While aggregate global health status has improved substantially in recent decades, these gains have not been distributed evenly and there is rising international concern about global epidemics of non-communicable diseases, mental health problems and emerging infectious diseases.
Cities are now the dominant human habitat and for the foreseeable future most population growth will be in urban areas. According to the World Health Organisation WHO), by 2050 over 68% of the world’s population will live in cities.
While urbanization has contributed to overall declines in poverty, emerging challenges put the health and well-being of people in cities at risk. Therefore, a better understanding of the linkages, dynamics and complexities of urban environments is needed.
IAP has this joined the International Science Council and the International Society for Urban Health in an Urban Health & Wellbeing programme that proposes a new conceptual framework for considering the multi-factorial nature of both the determinants and the manifestations of health and well-being in urban populations.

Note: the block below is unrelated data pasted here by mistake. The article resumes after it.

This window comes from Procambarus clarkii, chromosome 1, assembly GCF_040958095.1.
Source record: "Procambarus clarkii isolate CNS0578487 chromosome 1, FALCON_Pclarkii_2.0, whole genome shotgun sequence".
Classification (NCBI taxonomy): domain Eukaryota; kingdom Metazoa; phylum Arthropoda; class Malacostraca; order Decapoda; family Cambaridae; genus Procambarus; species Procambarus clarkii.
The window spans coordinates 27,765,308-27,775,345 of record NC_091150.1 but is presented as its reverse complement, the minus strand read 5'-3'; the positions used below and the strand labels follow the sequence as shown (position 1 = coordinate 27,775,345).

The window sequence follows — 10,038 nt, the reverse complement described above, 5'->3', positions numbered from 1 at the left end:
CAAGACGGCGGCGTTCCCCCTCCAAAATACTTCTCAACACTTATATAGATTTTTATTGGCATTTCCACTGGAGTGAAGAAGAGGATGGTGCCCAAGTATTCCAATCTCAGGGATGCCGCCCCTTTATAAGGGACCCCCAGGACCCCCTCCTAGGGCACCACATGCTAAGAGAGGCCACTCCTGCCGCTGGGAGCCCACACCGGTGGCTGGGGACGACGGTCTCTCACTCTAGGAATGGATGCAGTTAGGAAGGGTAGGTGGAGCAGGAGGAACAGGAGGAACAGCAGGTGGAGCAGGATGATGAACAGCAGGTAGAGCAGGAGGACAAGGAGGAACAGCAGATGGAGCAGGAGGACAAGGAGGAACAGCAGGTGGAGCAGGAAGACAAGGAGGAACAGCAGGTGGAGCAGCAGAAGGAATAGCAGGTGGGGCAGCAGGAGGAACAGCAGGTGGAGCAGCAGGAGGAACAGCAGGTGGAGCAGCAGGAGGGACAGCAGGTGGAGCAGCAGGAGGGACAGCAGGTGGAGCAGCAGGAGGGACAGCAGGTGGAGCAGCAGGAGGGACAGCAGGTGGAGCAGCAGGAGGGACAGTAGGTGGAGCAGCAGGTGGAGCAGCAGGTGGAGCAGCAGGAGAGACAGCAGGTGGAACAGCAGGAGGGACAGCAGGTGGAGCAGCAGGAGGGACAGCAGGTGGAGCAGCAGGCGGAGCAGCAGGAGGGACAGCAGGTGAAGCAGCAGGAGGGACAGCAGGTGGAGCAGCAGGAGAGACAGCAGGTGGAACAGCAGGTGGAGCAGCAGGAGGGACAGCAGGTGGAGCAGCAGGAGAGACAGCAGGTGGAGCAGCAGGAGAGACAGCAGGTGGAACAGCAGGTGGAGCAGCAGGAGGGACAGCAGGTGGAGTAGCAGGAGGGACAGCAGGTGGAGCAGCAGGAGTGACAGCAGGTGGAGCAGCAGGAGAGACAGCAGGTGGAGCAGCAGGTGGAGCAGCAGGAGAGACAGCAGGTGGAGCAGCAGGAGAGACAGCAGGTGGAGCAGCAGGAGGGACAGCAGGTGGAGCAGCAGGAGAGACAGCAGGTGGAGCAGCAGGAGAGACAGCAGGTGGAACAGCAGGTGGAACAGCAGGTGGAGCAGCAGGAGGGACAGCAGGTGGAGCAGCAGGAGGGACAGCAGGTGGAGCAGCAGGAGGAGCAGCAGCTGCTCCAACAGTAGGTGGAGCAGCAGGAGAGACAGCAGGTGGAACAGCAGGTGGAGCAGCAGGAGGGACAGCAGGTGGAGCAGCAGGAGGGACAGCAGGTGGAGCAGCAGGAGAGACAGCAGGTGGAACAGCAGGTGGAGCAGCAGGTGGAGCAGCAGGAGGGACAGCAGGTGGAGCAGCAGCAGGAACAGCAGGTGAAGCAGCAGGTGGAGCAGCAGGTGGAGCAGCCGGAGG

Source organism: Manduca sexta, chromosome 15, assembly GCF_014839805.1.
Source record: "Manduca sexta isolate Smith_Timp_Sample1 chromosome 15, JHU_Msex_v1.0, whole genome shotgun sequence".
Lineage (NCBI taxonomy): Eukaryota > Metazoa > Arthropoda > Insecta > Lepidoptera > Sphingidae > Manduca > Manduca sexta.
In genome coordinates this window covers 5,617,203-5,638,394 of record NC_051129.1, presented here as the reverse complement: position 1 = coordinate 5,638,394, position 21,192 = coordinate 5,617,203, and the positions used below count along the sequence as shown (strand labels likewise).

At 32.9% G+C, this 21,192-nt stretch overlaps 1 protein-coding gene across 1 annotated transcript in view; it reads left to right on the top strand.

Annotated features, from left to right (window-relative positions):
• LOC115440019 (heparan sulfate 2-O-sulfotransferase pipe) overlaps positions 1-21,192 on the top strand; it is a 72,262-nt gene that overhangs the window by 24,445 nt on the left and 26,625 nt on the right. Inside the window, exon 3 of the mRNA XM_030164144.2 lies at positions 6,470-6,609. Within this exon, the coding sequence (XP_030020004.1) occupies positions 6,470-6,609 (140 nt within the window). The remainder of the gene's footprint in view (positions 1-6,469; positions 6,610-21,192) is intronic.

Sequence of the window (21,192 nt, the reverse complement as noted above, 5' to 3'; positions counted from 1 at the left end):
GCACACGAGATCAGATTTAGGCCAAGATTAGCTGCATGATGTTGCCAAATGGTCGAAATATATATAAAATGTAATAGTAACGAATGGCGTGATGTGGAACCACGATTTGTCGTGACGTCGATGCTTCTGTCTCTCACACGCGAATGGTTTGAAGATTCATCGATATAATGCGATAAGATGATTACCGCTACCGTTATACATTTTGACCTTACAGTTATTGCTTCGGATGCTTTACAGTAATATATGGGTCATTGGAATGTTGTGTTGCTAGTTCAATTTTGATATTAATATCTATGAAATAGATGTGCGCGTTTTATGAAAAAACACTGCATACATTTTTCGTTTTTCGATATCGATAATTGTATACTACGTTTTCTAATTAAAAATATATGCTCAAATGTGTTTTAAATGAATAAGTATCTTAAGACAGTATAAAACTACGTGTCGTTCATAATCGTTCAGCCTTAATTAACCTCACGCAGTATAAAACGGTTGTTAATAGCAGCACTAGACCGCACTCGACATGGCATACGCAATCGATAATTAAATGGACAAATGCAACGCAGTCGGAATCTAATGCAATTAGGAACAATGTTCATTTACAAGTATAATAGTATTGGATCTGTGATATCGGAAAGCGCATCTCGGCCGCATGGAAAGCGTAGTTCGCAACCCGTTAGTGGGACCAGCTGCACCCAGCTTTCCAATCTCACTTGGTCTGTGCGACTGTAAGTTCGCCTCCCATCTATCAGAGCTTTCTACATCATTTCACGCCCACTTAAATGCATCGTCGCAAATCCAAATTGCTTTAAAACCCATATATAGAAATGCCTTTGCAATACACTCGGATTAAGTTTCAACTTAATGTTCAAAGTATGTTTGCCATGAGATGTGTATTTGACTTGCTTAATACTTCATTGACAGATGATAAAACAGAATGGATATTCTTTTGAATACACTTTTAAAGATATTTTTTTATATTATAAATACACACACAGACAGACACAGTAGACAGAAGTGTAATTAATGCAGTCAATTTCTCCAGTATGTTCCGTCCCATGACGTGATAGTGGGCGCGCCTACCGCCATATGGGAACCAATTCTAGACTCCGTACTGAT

Depei Liu, IAP President and IAP Health Co-chair, has recently been appointed as IAP representative at the Steering Committee of the Urban Health and Wellbeing programme, which will inform and guide the activities.
“In the coming decades, protecting and promoting health will increasingly depend on decisions made within and about urban systems. I hope our work will make sure the best scientific evidence is used to promote effective policies to achieve health equity in urban areas worldwide,” he said.
IAP Young Physician Leaders alumnus Suraj Bhattarai (Nepal Academy of Science & Technology), Akinyinka Omigbodun (Department of Obstetrics & Gynaecology, University College Hospital, Ibadan, Nigeria), and Paulo Saldiva (Brazilian National Academy of Medicine) are the IAP experts selected for the Scientific Committee of the Urban Health and Wellbeing programme.